Feather loss is a typical occurrence in domesticated birds and can be attributed to a variety of factors.
A bird’s feathers serve as protection, insulation, flight, and visual cues. There are different causes of feather loss, like molting (normal or atypical), stress (from a variety of sources), feather damaging behavior, excessive preening by a parent or cage mate, and viral or bacterial diseases.
However, feather loss can be detrimental to your bird’s health and may even prevent them from growing and producing eggs.
To treat feather loss, it is necessary first to identify the source of the loss and then devise a method of preventing it from occurring again.
What does it mean when your bird loses feathers?
Birds lose feathers regularly. Molting is the term for this procedure. Because bird feathers cannot be restored on their own, the old ones must fall out before new ones can grow.
The majority of birds molt seasonally, shedding their old feathers in the cold season and regrow them in the arm season.
Molting also aids in regulating the internal temperature of a bird throughout the winter months when the temperature drops.
Birds frequently feel stressed during molting, so it’s critical to keep them as comfortable as possible and ensure they continue to feed and drink properly.
Molting can continue several weeks or even several months, depending on the species.
Also, besides molting, there are other reasons birds could be losing their feathers.
For example, when a bird is chronically stressed due to a transfer or other situations, it can lose some of its feathers.
As a result, they may lack sufficient exercise and excitement, and as a result of their lethargy, they have begun plucking their feathers.
Inadequate nourishment, a lack of sunlight, and excessive or insufficient humidity can contribute to a bird’s feather loss.
Birds are extremely sensitive creatures, and it is critical to provide them with the proper habitat at all times, including fitting room, toys, food, fresh water, natural sunlight, and the appropriate temperature.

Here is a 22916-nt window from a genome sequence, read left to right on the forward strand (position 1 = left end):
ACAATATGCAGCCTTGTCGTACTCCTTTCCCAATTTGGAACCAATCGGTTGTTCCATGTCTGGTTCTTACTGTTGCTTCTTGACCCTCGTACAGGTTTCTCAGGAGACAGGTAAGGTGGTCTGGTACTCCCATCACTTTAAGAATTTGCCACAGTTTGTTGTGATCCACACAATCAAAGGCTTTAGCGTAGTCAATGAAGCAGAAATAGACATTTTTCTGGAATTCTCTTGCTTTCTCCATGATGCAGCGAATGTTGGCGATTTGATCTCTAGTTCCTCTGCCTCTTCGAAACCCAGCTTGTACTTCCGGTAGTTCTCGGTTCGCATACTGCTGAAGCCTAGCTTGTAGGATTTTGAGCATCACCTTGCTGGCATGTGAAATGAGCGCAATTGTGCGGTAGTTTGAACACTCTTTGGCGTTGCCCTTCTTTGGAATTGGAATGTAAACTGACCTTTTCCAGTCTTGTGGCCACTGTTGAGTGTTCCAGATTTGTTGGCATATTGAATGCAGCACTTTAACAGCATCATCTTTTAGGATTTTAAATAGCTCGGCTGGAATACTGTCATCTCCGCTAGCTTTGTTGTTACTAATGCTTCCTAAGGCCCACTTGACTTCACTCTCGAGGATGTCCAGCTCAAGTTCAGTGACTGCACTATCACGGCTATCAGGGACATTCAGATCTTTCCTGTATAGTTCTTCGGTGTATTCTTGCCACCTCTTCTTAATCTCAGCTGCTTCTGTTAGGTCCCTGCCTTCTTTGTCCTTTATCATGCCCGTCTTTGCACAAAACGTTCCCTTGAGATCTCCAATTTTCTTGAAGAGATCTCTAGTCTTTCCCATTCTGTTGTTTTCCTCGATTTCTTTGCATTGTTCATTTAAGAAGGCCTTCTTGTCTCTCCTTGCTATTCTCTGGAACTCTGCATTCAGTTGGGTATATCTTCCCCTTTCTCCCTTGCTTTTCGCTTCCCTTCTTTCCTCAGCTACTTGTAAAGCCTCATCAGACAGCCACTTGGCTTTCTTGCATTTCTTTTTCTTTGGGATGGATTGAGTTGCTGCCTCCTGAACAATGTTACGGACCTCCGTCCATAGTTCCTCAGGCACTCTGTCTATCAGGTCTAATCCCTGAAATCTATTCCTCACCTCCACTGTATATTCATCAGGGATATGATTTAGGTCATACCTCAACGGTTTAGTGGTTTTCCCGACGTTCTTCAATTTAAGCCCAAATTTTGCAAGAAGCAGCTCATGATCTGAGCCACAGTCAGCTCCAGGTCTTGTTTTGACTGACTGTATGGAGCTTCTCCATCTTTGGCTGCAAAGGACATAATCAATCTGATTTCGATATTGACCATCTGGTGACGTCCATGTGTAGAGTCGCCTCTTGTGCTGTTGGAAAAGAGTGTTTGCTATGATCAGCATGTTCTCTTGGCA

Additionally, when quails are bullied, they can lose their feathers.
If you’ve been raising quails before, you’re probably aware that they frequently jostle and compete for positions higher in the ‘pecking order.
related: Here is an article I wrote on why quails call out at night
How do you tell if quails are molting or have mites?
There’s a big difference between when a bird is molting and experiencing a mite infestation.
For example, when feathers are on the verge of molting and the bird is fearful or anxious, feathers might fall out suddenly, leaving bare patches before new feathers have a chance to grow in.
Also, you can check for signs that show mite or lice infestation like drop inactivity, weight loss, dirty vent feathers, decreased egg production, pale combs, ragged-looking feathers, appetite changes, bald spots, and feather-pulling.
How do you treat bird feather loss?
While the causes of feather picking differ considerably, the procedure for terminating the activity is always the same.
You can use an ELIZABETHAN COLLAR (cone-shaped collar). Put it around the bird’s neck. The bird’s adjustment to the collar may take several hours or days.
Place the perches in a lower position in the cage during this time, and food/water should also be changed to be easily accessible to the collared bird.
Frequently, at the very least, the collar is left on the bird for 1-2 months! This is important to disrupt the bird’s established habit.
There are times the feathers won’t regenerate back for several months or until the bird undergoes a regular molt.
In difficult situations, the feathers may not recover at all or may take years to regrow.
You can also use antibiotics or antiviral drugs to treat other skin and feather infections caused by bacteria or viruses.
Or use antiphrastic drugs to eliminate parasites related to feather plucking.
Treatment of behaviorally based feather-picking is challenging, as the underlying reason for the plucking (stress, overcrowding, sexual dissatisfaction, a new person in the family, a new cage, etc.) may be challenging to identify and correct.
Therefore, treatment for feather-picking that is behavioral may include behavior modification and, in some instances, medication therapy as a last resort.